Cameron reveals plans to reverse UK's 'moral rot'
British Prime Minister David Cameron has announced a sweeping review of government policy to reverse a “slow-motion moral collapse” that he blames for last week’s riots in which five people died.
Revealing the planned review on Monday, he also pledged “all-out war” on street gangs, as Britain seeks answers to its worst civil disorder for decades, which have tarnished the country’s image abroad a year before London hosts the 2012 Olympic Games.
“This has been a wake-up call for our country. Social problems that have been festering for decades have exploded in our face,” Cameron said in a speech at a youth club in his affluent rural constituency in Witney, southern England.
“Do we have the determination to confront the slow-motion moral collapse that has taken place in parts of our country these past few generations?” he asked, against a backdrop of colourful graffiti at the club
Children as young as 11 joined the four-night frenzy of looting and arson which spread from London to other major English cities including Manchester and Birmingham, leaving dozens of homes and businesses in flames.
The Conservative premier has flooded the streets with police while more than 2 300 suspects have been arrested, but Cameron said the “security fightback must be matched by a social fightback”.
He said the coalition government—which came to power in May 2010 promising austerity measures to cut a record deficit—would in the coming weeks review “every aspect of our work to mend our broken society”.
A day after he controversially hired US “supercop” Bill Bratton to advise on tackling street gangs, Cameron said there should be a “concerted, all-out war on gangs and gang culture”.
Cameron said the government would look at toughening conditions for those who receive unemployment and other benefits, trying to improve parenting skills and schools in deprived areas.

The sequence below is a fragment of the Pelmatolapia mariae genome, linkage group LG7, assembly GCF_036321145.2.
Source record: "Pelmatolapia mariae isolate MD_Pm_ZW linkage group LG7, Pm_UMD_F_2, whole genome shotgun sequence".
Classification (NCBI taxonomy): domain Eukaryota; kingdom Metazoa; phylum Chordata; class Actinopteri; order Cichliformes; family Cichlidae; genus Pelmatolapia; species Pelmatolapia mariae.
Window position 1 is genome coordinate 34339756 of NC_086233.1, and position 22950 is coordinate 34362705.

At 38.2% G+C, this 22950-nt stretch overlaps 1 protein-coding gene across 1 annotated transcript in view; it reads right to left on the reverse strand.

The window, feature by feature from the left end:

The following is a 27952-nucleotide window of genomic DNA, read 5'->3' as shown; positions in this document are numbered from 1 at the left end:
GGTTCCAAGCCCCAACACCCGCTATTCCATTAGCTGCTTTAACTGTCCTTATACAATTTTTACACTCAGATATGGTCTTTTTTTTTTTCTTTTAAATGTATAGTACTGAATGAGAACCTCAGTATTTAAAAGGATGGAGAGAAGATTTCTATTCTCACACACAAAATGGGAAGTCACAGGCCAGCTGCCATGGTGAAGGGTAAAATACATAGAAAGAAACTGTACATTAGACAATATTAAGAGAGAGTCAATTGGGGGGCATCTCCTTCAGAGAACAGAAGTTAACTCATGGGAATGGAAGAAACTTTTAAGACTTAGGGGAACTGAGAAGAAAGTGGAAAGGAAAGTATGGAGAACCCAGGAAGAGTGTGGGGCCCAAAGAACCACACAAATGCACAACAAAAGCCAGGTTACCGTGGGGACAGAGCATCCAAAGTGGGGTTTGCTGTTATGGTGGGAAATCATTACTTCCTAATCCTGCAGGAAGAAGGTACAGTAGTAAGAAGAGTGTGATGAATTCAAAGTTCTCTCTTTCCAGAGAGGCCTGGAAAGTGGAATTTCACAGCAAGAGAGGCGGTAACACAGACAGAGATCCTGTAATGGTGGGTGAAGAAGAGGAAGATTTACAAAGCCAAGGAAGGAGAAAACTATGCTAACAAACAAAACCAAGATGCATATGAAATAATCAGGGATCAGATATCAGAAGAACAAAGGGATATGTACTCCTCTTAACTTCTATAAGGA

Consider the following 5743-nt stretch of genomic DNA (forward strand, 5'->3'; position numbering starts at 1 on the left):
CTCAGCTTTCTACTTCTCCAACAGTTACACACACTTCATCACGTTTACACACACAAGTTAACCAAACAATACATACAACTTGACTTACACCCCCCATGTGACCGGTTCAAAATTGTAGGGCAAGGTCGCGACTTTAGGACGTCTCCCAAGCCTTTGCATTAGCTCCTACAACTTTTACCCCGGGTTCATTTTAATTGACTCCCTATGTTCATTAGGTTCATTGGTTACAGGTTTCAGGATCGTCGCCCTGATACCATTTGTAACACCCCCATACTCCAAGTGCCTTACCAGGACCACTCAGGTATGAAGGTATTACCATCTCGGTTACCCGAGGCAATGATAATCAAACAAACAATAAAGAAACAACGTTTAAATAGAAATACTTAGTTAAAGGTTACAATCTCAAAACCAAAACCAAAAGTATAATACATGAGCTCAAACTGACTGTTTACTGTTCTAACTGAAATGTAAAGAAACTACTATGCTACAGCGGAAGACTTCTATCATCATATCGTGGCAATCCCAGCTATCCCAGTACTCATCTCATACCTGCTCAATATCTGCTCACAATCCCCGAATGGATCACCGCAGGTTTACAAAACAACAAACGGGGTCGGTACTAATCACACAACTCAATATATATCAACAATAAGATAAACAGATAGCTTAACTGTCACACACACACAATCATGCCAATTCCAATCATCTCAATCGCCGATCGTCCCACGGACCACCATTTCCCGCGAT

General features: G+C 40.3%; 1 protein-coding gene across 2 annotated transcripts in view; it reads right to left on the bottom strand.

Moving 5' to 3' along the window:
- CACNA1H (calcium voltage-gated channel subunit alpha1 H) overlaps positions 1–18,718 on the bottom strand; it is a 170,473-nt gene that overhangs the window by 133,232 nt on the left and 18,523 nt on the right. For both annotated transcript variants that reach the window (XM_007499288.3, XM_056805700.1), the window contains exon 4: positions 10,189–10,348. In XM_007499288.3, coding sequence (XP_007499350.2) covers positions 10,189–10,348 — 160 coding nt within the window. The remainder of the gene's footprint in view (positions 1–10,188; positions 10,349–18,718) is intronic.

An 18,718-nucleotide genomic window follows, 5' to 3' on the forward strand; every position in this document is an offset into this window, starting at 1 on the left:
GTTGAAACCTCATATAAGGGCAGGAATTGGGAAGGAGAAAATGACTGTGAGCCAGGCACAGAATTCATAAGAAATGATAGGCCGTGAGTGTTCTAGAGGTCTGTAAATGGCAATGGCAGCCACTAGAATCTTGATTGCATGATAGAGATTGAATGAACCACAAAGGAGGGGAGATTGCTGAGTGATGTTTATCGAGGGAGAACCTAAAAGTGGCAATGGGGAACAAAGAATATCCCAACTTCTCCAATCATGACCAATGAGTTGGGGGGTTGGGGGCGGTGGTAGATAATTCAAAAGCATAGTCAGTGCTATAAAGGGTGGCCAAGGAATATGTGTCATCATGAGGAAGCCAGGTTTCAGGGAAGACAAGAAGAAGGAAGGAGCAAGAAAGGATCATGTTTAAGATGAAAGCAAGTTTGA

He said Britain would use its current chairmanship of the Council of Europe to seek to push through changes to the European Convention on Human Rights, saying it had “undermined personal responsibility”.
Addressing calls for the reintroduction of military service, Cameron added that he was introducing a programme of “national citizen service” to get 16-year-olds carrying out voluntary work.
In a taste of harsher measures to come, Work and Pensions Secretary Iain Duncan Smith separately told the BBC that people convicted of being involved in the riots could lose their welfare handouts even if they do not receive a jail sentence.
But opposition Labour Party leader Ed Miliband blamed the riots on a “values crisis” across society, linking them to the financial crisis and scandals over lawmakers’ expenses and over phone hacking at the News of the World newspaper.
In a rival speech shortly after Cameron’s, he accused the premier of proposing “knee-jerk gimmicks”.
Cameron has also faced criticism from police chiefs who opposed his decision to hire Bratton, who is credited for tackling gang violence in New York, Los Angeles and Boston.
They have also called on the government to reverse its plans to slash police budgets.
Interior minister Theresa May chaired a meeting of the government’s civil contingencies and security committee, Cobra, on Monday—at which it is expected to decide whether to scale down the surge of officers on London’s streets, currently at 16 000.
Courts in England have been working through the night and, in a first, on Sunday to clear the massive backlog of cases from the riots.
Three people appeared in court on Monday over the murder of three men who were hit by a car while defending their neighbourhood against looters in Birmingham, Britain’s second city.
More than 5 000 people observed a minute’s silence at a peace rally for the victims in the central English city on Sunday.
Tariq Jahan—who is the father of one of the victims and emerged as a heroic figure with his calls for peace—told the gathering that the display of unity gave him “strength in my heart”.—AFP.